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In a 2D top down game I am making I intend to have a fairly decent AI that can navigate around the world in a realistic, efficient and competitive manor. This scenario operates on a grid based world, but the scenario that I intend to use my A* algorithm on is a much higher resolution, so I plan to make a second version of this with a pixel based resolution and rather than using a grid I will use probably triangles that are the correct shape and size.

Source is available under a GPL 3.0 licence or later.

My current implementaiton has a "nodeMap" object on each grid tile that stores an object reference to each of it's adjenct nodeMaps or null (eg at the edges of the world). The actual searching algorithm isn't particularly advanced compared to most A* programmes, but the point is that I made it all by my self and it is a base to work off from when I try to make it work in higher res worlds. Basically what it does is on the start node it creates a "nodeSearch" object that stores the cumulative cost to get there, the nodes parent (or null for the start node), and the F score. I then explore each of it's neighbouring nodes that are not null or untraversable (black/wall). Out of these I only acutally explore them if they have not already been explored (in the closed list), or if we have already found them I only explore them if our cumulative cost is less than what we have already found (sometimes you will see the numbers on the nodes change, that is when the pathfinder has found a shorter route to the same node.) So the algorithm keeps on exploring, trying out the nodes closest to the finish first (because of the heuristic) until it findes a path. This path can then be reconstructed by examining the parent node of each nodeSearch object in turn until you reach the start again. I have made it so that the algrithm only expands one node per an act so you can use the speed bar at the bottom to watch it happen in real time if you want.

Currently I support 4 and 8 way movement (8 way in this example) and heuristics of:

- 0 (Dijkstra's algorithm)

- Manhattan

- Manhattan with straight line vector tie breaker (slightly (*0.001) prefers nodes that are directly in line between the start and the finish. Although it doesn't make a difference in the example as it is 8-way, it does in 4-way though.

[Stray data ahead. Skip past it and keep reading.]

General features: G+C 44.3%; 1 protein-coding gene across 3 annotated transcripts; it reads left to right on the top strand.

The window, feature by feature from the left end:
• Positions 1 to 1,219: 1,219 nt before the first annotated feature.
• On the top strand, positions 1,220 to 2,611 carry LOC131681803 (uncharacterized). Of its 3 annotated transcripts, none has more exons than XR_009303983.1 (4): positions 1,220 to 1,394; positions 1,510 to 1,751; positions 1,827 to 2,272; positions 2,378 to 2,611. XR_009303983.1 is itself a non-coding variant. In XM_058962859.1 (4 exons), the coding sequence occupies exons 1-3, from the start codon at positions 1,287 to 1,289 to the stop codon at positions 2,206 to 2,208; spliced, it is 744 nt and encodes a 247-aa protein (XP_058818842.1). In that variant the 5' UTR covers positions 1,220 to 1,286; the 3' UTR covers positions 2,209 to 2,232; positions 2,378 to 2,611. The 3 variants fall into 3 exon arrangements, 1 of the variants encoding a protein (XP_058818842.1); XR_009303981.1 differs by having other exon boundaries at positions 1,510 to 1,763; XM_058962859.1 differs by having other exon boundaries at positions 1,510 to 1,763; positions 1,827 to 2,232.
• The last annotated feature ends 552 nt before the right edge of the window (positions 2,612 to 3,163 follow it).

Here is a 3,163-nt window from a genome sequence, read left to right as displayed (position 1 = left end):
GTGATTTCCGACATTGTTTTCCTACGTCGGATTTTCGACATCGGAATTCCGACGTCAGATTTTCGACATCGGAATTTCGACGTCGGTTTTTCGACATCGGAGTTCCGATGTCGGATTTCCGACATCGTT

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==========WHAT THE NUMBERS MEAN============

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BLUE: The blue number in the top left is the cumulative cost of the fastest route of getting to that node. (i.e it costs 1 for each node you travel up, down, left, or right and slightly more diagonally)

GREEN: The green number in the top right is the heuristic. It is basically an estimate of how much further we have to travel to get to the finish node assuming there is nothing in the way. That is what makes the program try the nodes that are closes first.

ORANGE: The orange number in the bottom left is the F Score, this is simply the blue number + the green number and it tells the pathfinder which node to try next, the ones with the lowest F score are tried first.

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================HOW TO PLAY=================

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FIRST PRESS RUN

To place the Start (green) node press "s" and then click where you would like it to be.

To place the Finish (red) node press "f" and then click where you would like it to be.

To make a node untreversable (make a wall) just click on it.

ONCE YOU ARE DONE PRESS THE [SPACE] BAR TO START THE SEARCH :)

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2011/9/8

2011/9/8

2011/9/8

2011/9/8

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2011/9/29

2011/9/29